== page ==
Spray evaporation in turbulent flow
Application Challenge 3-08 © copyright ERCOFTAC 2004
Comparison of Test data and CFD
Several results of the numerical calculations were presented by Kohnen (1997), Kohnen and Sommerfeld (1998) and Sommerfeld (1998). The profiles of the droplet velocity and the droplet mass flux could be predicted reasonably well. The calculated droplet number mean diameter showed some larger differences compared to the measurements, especially at the edge of the spray.
For a comparison of the calculations with the measurements the properties of the droplet phase for case 2 are considered. The profiles of the axial and radial mean velocities shown in Fig. 5 are obtained by averaging over the entire droplet size spectrum at each location. The agreement between measurement and computation is reasonably good for both velocity components. However, the radial spread of the spray is slightly under-predicted which is obvious from the droplets` radial mean velocity profiles (Fig. 5 b). Moreover, the recirculation region developing downstream of the nozzle holder is not properly resolved by the calculations as seen from the velocity profiles at z = 25 mm.
These observations have also consequences for the prediction of the droplet mass flux in the z-direction shown in Fig. 6. For most of the profiles the droplet mass flux in the core of the spray is over-predicted. This also may be an indication for an under-prediction of the evaporation rate. By integrating the profiles of the droplet mass flux and assuming an axial-symmetric flow, one may obtain the droplet mass flow rate along the test section (for case 2 shown in Fig. 8 b). Comparing measurement and prediction for the normalised droplet mass flow rate reveals, that the decrease of this property due to evaporation is more or less properly captured by the calculations. Between z = 200 and 400 mm the liquid mass flow rate is slightly over-predicted as may be expected from the mass flux profiles (Fig. 6). The differences between measurement and calculation may be associated with slight asymmetries of the spray in the experiment and probably the effects of temperature and vapour concentration fluctuations on droplet evaporation which were not accounted for in the present calculations.
Fig. 5 Comparison of measurement and calculation for an evaporating spray, a) axial droplet mean velocity profiles, b) radial droplet mean velocity profiles (case 2, Table 1)
Fig. 6 Profiles of droplet mass flux, comparison of measurement and calculation (case 2, Table 1)
Fig. 7 Profiles of droplet number mean diameter, comparison of measurement and calculation (case 2, Table 1)
The profiles of the droplet number mean diameter (Fig. 7) reveal some feature which was also found previously for the other test cases, namely the over-prediction of the droplet mean size at the edge of the spray. This might have different sources related to the measurements and the modelling. Measurement errors by phase-Doppler anemometry may result from non-spherical droplets which are likely to be present close to the nozzle exit where in the present study the inlet conditions were measured. Moreover, fluctuations in gas temperature and vapour concentration may be responsible for this discrepancy. In addition, droplet oscillations can enhance droplet evaporation. This effect was analysed by Daidzic et al. (1995) and found to be quite important at the edge of the spray were the droplet diameters are larger. Depending on the mode of oscillation considered, the agreement of the calculations with the measurements could be considerably improved. Further studies of these effects described above are however required.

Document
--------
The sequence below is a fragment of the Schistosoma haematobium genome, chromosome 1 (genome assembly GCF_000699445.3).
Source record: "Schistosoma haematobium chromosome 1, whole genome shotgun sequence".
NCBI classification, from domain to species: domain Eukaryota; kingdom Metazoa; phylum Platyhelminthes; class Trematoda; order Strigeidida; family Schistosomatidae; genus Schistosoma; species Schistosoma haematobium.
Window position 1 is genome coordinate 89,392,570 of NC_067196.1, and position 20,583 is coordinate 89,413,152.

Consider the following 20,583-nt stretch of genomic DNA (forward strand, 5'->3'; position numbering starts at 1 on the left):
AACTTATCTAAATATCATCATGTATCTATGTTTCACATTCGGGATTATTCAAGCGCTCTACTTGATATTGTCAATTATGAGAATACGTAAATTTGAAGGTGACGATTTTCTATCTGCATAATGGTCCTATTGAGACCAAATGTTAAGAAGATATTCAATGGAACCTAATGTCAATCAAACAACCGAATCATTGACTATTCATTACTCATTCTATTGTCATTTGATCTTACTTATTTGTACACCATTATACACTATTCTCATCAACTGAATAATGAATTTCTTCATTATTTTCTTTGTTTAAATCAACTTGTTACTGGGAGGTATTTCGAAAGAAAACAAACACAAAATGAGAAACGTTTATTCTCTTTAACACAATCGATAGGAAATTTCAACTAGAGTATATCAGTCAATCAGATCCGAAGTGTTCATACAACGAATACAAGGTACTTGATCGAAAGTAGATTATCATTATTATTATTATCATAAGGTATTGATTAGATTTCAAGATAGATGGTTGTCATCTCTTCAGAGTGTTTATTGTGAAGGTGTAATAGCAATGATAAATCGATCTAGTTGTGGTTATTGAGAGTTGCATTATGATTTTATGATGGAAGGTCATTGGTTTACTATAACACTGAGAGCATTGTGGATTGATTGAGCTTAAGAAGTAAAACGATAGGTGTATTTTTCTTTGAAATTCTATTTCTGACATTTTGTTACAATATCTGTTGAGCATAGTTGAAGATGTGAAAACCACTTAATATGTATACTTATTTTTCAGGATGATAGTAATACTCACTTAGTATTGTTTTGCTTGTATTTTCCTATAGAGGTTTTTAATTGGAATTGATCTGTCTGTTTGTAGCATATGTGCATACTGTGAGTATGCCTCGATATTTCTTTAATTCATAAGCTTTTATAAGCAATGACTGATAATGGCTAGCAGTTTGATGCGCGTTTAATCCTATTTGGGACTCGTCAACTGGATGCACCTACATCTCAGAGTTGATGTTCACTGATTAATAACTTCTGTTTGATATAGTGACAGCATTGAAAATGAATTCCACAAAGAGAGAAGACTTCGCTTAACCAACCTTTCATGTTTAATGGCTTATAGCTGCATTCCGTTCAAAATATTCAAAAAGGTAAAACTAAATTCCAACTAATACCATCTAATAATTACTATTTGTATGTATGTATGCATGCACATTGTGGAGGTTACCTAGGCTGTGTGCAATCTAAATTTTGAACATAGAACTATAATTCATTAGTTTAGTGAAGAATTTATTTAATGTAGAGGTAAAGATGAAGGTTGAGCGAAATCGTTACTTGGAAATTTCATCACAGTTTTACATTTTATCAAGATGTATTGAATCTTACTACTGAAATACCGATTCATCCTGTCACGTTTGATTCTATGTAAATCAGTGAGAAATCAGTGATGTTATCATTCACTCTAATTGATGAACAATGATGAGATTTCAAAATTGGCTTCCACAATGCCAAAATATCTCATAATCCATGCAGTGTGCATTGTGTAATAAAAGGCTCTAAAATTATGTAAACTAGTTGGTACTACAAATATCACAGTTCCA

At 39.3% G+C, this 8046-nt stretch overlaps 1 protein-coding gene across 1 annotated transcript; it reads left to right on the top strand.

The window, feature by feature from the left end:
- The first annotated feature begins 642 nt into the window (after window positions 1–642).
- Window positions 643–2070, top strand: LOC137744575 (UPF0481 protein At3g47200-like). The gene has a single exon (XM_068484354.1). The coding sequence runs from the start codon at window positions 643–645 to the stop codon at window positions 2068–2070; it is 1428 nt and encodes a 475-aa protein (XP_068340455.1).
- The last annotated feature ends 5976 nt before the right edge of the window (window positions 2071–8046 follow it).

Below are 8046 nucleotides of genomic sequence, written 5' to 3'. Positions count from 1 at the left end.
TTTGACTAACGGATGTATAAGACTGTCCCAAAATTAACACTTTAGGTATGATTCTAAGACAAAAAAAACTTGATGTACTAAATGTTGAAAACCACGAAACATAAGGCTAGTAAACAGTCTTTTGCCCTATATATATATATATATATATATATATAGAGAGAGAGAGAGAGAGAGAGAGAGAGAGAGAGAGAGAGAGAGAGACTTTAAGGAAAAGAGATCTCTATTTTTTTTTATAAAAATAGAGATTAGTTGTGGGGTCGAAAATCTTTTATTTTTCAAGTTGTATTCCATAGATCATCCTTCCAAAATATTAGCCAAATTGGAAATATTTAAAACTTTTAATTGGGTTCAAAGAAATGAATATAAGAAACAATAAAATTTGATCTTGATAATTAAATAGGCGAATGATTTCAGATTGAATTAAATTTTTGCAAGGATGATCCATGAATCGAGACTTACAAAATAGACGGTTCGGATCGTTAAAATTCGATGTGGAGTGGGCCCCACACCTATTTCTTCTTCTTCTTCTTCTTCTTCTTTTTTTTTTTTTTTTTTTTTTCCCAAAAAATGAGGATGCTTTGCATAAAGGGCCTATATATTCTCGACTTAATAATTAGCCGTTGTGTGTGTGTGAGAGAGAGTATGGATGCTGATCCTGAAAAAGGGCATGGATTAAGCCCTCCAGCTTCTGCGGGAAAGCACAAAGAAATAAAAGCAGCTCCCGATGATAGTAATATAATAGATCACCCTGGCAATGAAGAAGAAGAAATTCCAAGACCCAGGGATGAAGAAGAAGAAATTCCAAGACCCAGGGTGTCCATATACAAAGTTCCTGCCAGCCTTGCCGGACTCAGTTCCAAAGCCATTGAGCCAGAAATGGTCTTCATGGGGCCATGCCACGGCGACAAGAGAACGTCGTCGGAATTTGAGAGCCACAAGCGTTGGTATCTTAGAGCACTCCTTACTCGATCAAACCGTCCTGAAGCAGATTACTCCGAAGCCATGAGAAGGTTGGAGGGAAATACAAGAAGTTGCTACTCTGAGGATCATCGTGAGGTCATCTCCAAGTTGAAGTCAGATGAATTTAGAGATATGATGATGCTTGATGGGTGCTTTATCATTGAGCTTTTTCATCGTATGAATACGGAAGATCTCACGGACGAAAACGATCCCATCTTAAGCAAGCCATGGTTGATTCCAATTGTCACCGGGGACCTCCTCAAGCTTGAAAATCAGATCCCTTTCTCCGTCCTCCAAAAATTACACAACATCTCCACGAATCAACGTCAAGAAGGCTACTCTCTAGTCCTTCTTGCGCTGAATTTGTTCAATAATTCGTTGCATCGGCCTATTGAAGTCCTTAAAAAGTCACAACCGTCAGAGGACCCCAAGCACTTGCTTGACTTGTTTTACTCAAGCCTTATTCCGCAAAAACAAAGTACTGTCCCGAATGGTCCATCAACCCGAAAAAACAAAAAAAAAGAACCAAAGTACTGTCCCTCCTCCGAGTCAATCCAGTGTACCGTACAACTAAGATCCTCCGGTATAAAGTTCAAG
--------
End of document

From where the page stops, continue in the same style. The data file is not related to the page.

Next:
A further comparison of the numerical predictions with the measurements is based on the normalised liquid mass flow rate along the test section for all four test cases (Fig. 8). It is obvious, that the best agreement is achieved for case 1 and 4. In case 2 some fluctuations of the measured mass flow rate are visible which is most likely due to asymmetries of the spray. For case 2 the measured evaporation rate is higher than the predicted values.
With the applied modelling approach on the basis of the Euler/Lagrange method reasonable agreement between computations and measurements could be achieved for the gas and droplet phase. Further improvements might be possible with use of a full Reynolds stress turbulence model together with a more advanced droplet dispersion model (e.g. Langevin model). Additionally, a more advanced droplet evaporation model might be used by accounting for the temperature distribution inside the droplet.
Fig. 8 Normalised droplet mass flow down the test section obtained by integrating the profiles of the droplet mass flux, comparison of calculation and measurement for: a) case 1, b)case 2, c) case 3, d) case 4
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© copyright ERCOFTAC 2004
Contributors: Martin Sommerfeld - Martin-Luther-Universitat Halle-Wittenberg